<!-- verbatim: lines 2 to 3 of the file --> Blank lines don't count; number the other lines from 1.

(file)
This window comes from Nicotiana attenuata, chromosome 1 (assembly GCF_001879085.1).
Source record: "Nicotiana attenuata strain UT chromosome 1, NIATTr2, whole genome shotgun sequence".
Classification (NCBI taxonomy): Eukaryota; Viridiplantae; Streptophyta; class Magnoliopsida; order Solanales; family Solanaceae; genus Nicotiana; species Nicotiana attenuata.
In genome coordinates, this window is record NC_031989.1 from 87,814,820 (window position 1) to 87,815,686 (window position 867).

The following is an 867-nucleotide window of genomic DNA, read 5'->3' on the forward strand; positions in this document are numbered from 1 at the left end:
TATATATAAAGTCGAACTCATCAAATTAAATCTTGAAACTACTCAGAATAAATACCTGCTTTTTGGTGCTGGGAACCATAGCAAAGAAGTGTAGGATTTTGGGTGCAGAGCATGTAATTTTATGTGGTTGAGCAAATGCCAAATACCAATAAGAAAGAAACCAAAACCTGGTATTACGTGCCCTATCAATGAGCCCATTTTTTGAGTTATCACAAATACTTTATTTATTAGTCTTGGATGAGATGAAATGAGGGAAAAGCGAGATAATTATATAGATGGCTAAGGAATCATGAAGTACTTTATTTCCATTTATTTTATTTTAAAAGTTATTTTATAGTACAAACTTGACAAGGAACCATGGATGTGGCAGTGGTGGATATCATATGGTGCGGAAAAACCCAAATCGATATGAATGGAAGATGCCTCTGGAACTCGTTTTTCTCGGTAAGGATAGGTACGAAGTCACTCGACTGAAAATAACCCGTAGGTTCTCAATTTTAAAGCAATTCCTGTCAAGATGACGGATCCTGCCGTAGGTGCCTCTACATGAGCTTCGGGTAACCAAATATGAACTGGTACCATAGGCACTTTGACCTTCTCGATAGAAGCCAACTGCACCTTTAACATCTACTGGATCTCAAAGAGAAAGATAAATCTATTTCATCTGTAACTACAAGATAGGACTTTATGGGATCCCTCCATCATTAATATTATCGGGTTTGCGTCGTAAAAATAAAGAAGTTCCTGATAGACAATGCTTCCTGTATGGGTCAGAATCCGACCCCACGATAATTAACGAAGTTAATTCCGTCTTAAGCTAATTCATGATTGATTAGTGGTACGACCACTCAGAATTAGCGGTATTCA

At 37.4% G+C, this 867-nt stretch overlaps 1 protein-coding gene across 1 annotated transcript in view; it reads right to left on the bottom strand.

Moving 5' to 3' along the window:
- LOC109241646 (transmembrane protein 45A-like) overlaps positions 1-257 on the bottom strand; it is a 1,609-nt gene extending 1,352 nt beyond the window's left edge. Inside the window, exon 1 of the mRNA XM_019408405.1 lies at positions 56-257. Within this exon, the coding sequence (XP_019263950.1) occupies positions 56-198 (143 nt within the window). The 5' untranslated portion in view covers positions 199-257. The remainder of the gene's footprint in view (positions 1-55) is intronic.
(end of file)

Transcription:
Source record: "Nicotiana attenuata strain UT chromosome 1, NIATTr2, whole genome shotgun sequence".
Classification (NCBI taxonomy): Eukaryota; Viridiplantae; Streptophyta; class Magnoliopsida; order Solanales; family Solanaceae; genus Nicotiana; species Nicotiana attenuata.